CAIRO — Egypt is hoping to appeal to Asian investors by issuing so-called Samurai bonds in Japanese yen and Panda bonds in Chinese yuan.
The Egyptian Ministry of Finance officially announced Feb. 3 that it will launch the bonds in Asian markets in February or March. The ministry has yet to reveal the value of the Egyptian bonds in Asian currencies, the details of the banks that are expected to issue them or even the bonds’ intended interest rates.
They are, however, part of a package of euro- and US dollar-denominated bonds with a total value between $3 billion and $7 billion. Egyptian Finance Minister Mohamed Mait announced that package in a Jan. 13 statement.
With the anticipated proceeds, Egypt is looking to bridge the financing gap in its public budget, which is set to be drafted in July. Officials said at the end of December that the state budget deficit was expected to reach 440 billion Egyptian pounds ($25 billion) at the end of the current fiscal year in June 2019.
Egypt also seeks to support the cash reserve, which fell almost $2 billion from November to December 2018, from $44.51 billion to $42.55 billion, after Egypt settled part of its foreign debt, which stood at $92.64 billion for the fiscal year that ended in June 2018. Egypt had borrowed heavily from abroad following the economic reform program it drew up with the International Monetary Fund in 2016.
Although many economists are optimistic about the planned bond issue, some pundits have warned of a potential flop. Many investors are pumping their money into the bonds of other emerging markets such as Turkey and Argentina, given their comparatively high interest rates.
Turkey's key interest rate is 22%, and Argentina's is 60%. Meanwhile, Egyptian bond sales show a rate between 5% and 8%.
It's noteworthy that the Egyptian Ministry of Finance canceled three bond auctions in 2018 after European bankers and investors demanded rates competitive with Turkish and Argentine bonds.
Wael Nahas, a financial adviser to several investment entities in Egypt, told Al-Monitor, “Egypt must stop relying to such an extent on debt instruments, including bonds and treasury bills, to close the funding gap in the state budget.”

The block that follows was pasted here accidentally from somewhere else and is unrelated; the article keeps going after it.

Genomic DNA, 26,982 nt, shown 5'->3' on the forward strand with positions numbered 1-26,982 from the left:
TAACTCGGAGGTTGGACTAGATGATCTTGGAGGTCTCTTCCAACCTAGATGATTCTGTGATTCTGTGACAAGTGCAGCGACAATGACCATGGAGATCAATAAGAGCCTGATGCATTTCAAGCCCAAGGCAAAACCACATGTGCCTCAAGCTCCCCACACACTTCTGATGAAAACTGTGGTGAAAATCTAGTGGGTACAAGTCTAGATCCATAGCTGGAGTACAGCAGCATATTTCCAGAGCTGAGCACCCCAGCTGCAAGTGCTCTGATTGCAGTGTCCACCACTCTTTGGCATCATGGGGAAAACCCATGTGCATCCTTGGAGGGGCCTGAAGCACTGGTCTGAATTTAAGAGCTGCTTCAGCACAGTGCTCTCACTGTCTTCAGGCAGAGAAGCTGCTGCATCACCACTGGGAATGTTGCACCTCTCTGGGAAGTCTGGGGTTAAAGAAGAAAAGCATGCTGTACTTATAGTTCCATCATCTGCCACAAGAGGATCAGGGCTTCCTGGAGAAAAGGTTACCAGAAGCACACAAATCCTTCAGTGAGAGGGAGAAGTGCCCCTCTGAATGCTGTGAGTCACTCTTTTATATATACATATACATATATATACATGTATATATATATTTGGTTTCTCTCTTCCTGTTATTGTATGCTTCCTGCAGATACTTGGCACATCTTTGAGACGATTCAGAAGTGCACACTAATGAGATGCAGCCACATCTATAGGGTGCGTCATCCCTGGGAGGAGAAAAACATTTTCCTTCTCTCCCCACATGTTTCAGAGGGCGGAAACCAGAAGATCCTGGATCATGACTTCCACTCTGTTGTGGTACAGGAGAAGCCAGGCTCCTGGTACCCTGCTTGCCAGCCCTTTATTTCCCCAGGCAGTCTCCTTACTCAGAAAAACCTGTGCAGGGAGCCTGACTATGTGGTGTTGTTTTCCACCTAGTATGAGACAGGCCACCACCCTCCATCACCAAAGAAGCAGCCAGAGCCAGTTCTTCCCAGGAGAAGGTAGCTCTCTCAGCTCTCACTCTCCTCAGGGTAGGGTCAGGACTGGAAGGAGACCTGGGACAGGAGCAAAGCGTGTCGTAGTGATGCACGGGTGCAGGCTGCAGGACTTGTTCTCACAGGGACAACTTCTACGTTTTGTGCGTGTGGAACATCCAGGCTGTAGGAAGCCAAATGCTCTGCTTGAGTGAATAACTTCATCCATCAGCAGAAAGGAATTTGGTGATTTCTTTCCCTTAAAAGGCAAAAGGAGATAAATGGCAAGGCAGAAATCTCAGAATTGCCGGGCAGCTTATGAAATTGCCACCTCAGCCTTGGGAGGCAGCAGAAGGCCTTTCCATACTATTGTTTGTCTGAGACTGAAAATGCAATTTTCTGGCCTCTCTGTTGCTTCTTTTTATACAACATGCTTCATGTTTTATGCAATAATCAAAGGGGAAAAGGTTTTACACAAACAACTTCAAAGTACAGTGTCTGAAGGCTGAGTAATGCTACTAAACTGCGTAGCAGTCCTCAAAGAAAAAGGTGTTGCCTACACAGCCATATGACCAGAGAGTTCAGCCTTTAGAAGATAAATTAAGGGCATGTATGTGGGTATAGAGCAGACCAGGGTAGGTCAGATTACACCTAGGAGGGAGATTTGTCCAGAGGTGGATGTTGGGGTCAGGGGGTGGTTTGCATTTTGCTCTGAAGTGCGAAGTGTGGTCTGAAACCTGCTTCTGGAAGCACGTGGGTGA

He noted that Egypt may have to increase the interest rates it offers. This is especially true since the cash reserve is also declining, which is causing the Egyptian economy to plunge into more debt.
Nahas also said the Egyptian government’s approach of freezing bond yields in the cash reserve will only lead to more debt in coming years, as the cash reserve declines when the country repays the annual debt tranche, and seeks to fill the budget deficit.
“Therefore, it's necessary to take advantage of what Egypt gets from the proceeds of bonds and other debt instruments in major development and investment projects to generate an annual upward income that would help repay debts without the need to borrow again in the following years,” he explained.
Rashad Abdo, head of the Egyptian Forum for Economic and Strategic Studies, told Al-Monitor, “Issuing Egyptian bonds in Asian markets is totally different from [issuing] international bonds in US and European markets, as was the case last year.”
He expects these bonds targeting Asia to be a success since they are directed toward local Asian investors who have capital in their Asian currency and do not seek to convert a big chunk of their funds into euros or dollars to buy Egyptian bonds from European and US markets.
Abdo explained that emerging markets such as Turkey and Argentina did not opt for issuing bonds in Asian currencies in Asian markets, which means less competition for the Egyptian bonds there. He also predicts that others will turn to Asian markets in the coming months after gauging Egypt's success there. “By then, however, Egypt will be leading the Asian bonds,” he said.
Khaled al-Shafei, an Egyptian economist, concurred with Abdo, saying, “The Egyptian Ministry of Finance's step to issue bonds in Asian markets and in the local currencies [there] reflects Egypt’s economic vision.”
He said he expects growing international investment in local currencies "because the US dollar is not likely to remain the most appealing currency in light of [US President] Donald Trump’s policies,” he told Al-Monitor.
“The US dollar lost some of its value because of falling demand, with Trump imposing import restrictions on China, which retaliated in kind,” he added. Shafei said he expects demand for the US dollar to continue its decline if the economic relationship between the United States and the European Union worsens.
Some Asian currencies such as the Japanese yen and the Chinese yuan are likely to see more demand, especially as Japan and China possess large trade markets.
“The success of Egyptian bonds in Asian markets [will depend] on launching a solid road show for Asian investors and major investment funds operating in these countries, including the Gulf investment funds,” said Chahir Zaki, an economics professor at Cairo University.
He added that smart promotion includes highlighting competitive factors in favor of the Egyptian market against other emerging markets. Egypt could be able to repay its debt in a safer manner than some emerging markets such as Turkey, whose debt increased by $500 billion in 2018, or Argentina, which failed to repay its debts more than once in 2014 and 2015.
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